Civilian casualties and damages to civilian infrastructure. According to the Office of the United Nations High Commissioner for Human Rights (OHCHR), as of 17 May, the number of civilian casualties stands at 7,964 in the country: 3,778 killed and 4,186 injured, according to OHCHR. More than half (4,326) of all casualties so far verified have been recorded in GCA and NGCA of Donetska and Luhanska oblasts. The actual number of civilian casualties across Ukraine is likely considerably higher, as the receipt of information from some locations where intense hostilities have been going on has been delayed, and many reports are still pending corroboration.Separately, Ukraine’s Prosecutor General reported on 13 May that there had so far been over 640 child casualties of the war, including 226 children reportedly killed and another 420 injured. The Prosecutor General’s Office said that most of the casualties, 139, had been registered in Donetska oblast, followed by 116 in Kyivska (north) and 99 in Kharkivska oblasts and that there were also significant numbers in Chernihivska (north), Khersonska, Luhanska, Mykolaivska (south) and Zaporizka (south-east) oblasts. The UN conducts independent verification of civilian casualties, which might differ from the number of civilian casualties reported by the UN Member States.
The Joint Centre for Control and Coordination (JCCC) in Donetska oblast (NGCA), on its official website, maintains a database of war damage, listing daily damage to infrastructure and social facilities in the NCGA of Donetska oblast, including medical facilities, educational institutions, social and production facilities (i.e., garages, workshops, administrative offices, grocery stores, etc.), critical infrastructure facilities (i.e., hazardous materials storage, transformer sub-stations, water storage, etc.), and electricity, water and gas supply facilities. The records show damage recorded since the beginning of 2022, however, the figures have not been independently verified by the UN. As reported, the majority of the damage has occurred since 24 February. Since the beginning of 2022, as of 18 May, 3,466 residential buildings have been damaged. In addition, 729 civil infrastructure facilities have been affected, including nearly 320 electricity, water and gas supply facilities, over 210 social and production facilities, more than 120 educational institutions, over 40 medical facilities and more than 25 critical infrastructure facilities.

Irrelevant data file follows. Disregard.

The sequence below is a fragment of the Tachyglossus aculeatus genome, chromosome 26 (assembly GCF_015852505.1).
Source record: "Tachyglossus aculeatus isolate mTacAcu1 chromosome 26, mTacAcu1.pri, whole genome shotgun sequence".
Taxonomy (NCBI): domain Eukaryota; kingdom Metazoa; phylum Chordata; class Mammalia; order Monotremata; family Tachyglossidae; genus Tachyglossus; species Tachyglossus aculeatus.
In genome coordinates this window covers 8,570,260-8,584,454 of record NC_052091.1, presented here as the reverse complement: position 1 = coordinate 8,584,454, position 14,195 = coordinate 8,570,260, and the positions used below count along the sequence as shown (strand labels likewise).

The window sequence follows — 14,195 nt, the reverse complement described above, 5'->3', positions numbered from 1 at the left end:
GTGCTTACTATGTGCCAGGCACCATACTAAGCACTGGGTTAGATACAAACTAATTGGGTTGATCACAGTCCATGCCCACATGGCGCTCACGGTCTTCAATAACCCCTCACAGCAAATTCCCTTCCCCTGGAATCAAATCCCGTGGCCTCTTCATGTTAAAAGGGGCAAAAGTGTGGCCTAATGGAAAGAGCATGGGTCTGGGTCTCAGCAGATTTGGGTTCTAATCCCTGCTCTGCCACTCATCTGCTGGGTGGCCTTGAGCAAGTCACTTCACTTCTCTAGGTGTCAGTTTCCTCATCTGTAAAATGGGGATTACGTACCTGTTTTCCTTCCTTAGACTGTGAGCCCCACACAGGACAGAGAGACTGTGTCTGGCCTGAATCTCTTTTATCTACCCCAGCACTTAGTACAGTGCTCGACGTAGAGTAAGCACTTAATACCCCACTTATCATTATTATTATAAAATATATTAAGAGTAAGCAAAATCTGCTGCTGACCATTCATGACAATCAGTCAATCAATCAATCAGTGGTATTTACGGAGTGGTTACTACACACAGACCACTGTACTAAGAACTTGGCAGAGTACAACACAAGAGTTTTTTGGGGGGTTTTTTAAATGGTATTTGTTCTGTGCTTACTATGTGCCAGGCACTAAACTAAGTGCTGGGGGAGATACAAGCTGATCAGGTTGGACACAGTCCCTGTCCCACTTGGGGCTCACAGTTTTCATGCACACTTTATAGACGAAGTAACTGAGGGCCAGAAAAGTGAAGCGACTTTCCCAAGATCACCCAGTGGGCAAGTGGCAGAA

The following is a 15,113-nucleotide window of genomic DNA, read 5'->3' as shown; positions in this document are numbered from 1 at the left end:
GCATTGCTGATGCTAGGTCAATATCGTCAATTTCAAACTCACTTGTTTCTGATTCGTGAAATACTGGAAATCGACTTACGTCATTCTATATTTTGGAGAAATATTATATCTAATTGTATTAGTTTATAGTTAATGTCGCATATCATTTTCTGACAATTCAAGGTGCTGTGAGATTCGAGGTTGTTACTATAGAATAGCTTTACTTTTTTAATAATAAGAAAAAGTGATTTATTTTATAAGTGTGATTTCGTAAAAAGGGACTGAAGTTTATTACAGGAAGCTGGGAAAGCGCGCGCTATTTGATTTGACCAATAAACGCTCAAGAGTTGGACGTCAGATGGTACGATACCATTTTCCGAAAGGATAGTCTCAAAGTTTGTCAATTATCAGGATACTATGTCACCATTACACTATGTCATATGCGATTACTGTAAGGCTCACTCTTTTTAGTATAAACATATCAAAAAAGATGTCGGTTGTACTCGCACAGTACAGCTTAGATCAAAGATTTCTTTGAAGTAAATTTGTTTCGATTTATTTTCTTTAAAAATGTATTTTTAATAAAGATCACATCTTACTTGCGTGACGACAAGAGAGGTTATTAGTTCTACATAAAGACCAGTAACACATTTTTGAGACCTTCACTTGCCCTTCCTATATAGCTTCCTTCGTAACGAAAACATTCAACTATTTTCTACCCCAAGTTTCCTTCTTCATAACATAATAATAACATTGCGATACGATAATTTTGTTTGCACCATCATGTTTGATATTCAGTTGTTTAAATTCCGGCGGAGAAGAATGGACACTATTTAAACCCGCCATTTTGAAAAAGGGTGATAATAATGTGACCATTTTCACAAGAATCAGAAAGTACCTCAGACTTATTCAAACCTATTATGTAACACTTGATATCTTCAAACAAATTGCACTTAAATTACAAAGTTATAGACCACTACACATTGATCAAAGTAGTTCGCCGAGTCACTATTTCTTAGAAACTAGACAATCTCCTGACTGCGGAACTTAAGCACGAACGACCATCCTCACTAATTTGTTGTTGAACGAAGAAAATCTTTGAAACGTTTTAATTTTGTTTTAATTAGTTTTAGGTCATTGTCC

The London-based charity Action on Armed Violence (AOAV) reported on 12 May that at least three people had been killed and 19 others injured in an airstrike that hit a school in Novhorod-Siverskyi (Chernihivska oblast). Reportedly, several air-fired missiles hit a school building and a boarding school, and the resulting fire also damaged an administrative building and a number of houses. The report also cites Ukraine’s First Lady, Olena Zelenska, saying that, while it has been claimed that only military facilities are being targeted, the war is deeply impacting the country’s children. Overall, according to theUkrainian Ministry of Education and Science, as of 18 May, 1,604 education facilities across the country have been damaged and 144 destroyed.